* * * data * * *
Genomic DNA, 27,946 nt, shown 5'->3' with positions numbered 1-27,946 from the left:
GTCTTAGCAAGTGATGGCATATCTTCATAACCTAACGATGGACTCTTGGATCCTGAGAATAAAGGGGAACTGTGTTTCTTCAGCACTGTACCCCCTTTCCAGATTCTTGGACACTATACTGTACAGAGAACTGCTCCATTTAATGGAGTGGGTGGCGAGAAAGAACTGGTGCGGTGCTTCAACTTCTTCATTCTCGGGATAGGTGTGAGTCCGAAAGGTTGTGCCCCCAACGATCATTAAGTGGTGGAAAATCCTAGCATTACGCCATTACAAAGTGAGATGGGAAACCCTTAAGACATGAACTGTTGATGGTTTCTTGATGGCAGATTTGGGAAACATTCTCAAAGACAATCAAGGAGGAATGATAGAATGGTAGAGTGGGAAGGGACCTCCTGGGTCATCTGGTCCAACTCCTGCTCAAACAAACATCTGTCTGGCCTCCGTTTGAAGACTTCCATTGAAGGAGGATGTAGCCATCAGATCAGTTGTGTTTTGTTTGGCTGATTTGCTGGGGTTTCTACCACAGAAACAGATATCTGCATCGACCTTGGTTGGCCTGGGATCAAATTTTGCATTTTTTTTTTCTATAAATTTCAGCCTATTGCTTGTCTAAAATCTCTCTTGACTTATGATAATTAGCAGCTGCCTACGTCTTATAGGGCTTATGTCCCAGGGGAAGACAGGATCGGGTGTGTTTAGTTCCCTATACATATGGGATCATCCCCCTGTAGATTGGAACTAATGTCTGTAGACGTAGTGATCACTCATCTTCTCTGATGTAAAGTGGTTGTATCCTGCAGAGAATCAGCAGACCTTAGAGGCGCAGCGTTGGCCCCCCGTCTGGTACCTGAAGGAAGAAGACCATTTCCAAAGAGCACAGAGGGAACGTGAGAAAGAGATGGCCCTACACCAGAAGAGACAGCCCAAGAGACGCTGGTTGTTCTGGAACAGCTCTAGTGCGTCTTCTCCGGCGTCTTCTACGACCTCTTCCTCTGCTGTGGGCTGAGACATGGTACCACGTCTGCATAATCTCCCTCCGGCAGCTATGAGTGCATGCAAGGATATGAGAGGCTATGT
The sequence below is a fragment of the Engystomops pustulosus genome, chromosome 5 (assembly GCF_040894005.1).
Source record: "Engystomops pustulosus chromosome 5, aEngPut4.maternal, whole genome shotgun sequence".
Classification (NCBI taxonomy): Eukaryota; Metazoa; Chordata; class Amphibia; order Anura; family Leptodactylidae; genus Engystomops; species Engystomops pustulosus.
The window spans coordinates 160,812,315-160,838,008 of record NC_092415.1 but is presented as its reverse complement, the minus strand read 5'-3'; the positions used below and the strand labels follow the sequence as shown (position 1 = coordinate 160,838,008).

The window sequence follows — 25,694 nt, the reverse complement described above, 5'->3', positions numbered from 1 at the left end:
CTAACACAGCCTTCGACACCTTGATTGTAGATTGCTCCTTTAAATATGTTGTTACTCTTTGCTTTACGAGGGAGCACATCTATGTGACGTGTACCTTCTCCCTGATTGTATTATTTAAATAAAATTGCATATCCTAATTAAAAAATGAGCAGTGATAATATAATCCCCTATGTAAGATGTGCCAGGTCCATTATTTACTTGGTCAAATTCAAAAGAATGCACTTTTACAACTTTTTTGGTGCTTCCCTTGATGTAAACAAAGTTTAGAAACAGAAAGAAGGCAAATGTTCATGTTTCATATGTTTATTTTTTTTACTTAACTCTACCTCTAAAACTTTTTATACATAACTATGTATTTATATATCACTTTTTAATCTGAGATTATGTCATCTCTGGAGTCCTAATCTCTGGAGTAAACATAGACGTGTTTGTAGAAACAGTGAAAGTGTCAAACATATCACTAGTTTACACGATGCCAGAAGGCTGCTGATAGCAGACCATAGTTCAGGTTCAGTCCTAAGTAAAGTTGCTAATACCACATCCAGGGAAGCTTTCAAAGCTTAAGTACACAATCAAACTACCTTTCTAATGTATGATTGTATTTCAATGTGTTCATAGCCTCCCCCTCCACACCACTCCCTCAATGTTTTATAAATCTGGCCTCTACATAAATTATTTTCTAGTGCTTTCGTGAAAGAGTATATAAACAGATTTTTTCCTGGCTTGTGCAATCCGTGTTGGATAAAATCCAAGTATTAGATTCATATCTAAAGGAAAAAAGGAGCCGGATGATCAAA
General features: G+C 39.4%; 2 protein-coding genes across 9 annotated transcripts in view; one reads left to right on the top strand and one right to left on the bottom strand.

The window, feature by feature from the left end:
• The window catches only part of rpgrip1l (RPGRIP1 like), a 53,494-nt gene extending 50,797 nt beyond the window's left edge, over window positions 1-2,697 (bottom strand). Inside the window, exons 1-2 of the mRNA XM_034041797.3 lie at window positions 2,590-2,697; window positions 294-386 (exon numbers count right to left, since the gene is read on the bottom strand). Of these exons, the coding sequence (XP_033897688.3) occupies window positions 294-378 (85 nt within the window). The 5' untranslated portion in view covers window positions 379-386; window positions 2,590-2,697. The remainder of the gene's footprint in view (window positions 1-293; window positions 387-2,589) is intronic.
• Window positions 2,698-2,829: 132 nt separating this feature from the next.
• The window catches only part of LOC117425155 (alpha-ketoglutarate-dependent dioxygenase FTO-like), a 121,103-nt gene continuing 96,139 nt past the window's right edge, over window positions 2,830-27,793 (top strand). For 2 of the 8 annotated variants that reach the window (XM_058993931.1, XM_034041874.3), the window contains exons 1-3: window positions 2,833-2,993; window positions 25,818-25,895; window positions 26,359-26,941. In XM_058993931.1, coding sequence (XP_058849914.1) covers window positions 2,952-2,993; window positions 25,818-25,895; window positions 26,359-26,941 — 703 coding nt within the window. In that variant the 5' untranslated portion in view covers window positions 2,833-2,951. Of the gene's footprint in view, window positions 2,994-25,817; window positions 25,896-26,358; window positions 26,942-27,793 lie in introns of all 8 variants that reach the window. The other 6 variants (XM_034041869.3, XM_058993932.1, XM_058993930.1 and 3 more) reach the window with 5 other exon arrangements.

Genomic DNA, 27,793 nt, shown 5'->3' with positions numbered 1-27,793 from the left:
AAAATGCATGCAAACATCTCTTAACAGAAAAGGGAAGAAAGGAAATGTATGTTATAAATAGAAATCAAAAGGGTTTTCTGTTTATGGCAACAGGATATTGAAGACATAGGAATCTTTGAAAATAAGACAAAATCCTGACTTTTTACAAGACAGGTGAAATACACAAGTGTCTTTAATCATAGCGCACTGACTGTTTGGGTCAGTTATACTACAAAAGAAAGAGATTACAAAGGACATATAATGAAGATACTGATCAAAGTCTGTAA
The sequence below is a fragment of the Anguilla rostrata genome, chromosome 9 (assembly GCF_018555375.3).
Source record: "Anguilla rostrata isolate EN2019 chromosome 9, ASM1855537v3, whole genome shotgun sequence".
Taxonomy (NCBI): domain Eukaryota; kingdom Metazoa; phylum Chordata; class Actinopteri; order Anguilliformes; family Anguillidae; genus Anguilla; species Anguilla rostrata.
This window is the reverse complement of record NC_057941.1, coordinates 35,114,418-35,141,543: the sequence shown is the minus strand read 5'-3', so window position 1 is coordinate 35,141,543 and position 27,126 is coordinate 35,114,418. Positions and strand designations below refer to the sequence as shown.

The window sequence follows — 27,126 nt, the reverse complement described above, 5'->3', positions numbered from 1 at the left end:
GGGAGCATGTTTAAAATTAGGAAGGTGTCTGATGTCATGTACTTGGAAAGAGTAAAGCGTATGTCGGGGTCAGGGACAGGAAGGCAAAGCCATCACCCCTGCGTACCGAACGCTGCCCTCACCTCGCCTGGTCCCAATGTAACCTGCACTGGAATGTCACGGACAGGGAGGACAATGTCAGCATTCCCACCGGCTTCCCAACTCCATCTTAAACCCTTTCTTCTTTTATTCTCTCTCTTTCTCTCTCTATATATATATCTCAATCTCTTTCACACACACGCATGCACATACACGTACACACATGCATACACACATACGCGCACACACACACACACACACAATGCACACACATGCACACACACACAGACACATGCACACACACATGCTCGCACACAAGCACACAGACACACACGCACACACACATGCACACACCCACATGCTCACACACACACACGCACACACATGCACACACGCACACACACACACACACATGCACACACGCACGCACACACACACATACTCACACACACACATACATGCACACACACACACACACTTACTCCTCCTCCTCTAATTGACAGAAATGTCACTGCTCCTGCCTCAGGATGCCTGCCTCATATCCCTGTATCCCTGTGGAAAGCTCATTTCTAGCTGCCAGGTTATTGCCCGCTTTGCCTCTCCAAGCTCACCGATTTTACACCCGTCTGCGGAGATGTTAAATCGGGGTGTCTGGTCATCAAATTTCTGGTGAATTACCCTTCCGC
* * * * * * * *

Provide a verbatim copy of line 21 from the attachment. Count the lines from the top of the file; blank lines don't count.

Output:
GGGAGCATGTTTAAAATTAGGAAGGTGTCTGATGTCATGTACTTGGAAAGAGTAAAGCGTATGTCGGGGTCAGGGACAGGAAGGCAAAGCCATCACCCCTGCGTACCGAACGCTGCCCTCACCTCGCCTGGTCCCAATGTAACCTGCACTGGAATGTCACGGACAGGGAGGACAATGTCAGCATTCCCACCGGCTTCCCAACTCCATCTTAAACCCTTTCTTCTTTTATTCTCTCTCTTTCTCTCTCTATATATATATCTCAATCTCTTTCACACACACGCATGCACATACACGTACACACATGCATACACACATACGCGCACACACACACACACACACAATGCACACACATGCACACACACACAGACACATGCACACACACATGCTCGCACACAAGCACACAGACACACACGCACACACACATGCACACACCCACATGCTCACACACACACACGCACACACATGCACACACGCACACACACACACACACATGCACACACGCACGCACACACACACATACTCACACACACACATACATGCACACACACACACACACTTACTCCTCCTCCTCTAATTGACAGAAATGTCACTGCTCCTGCCTCAGGATGCCTGCCTCATATCCCTGTATCCCTGTGGAAAGCTCATTTCTAGCTGCCAGGTTATTGCCCGCTTTGCCTCTCCAAGCTCACCGATTTTACACCCGTCTGCGGAGATGTTAAATCGGGGTGTCTGGTCATCAAATTTCTGGTGAATTACCCTTCCGC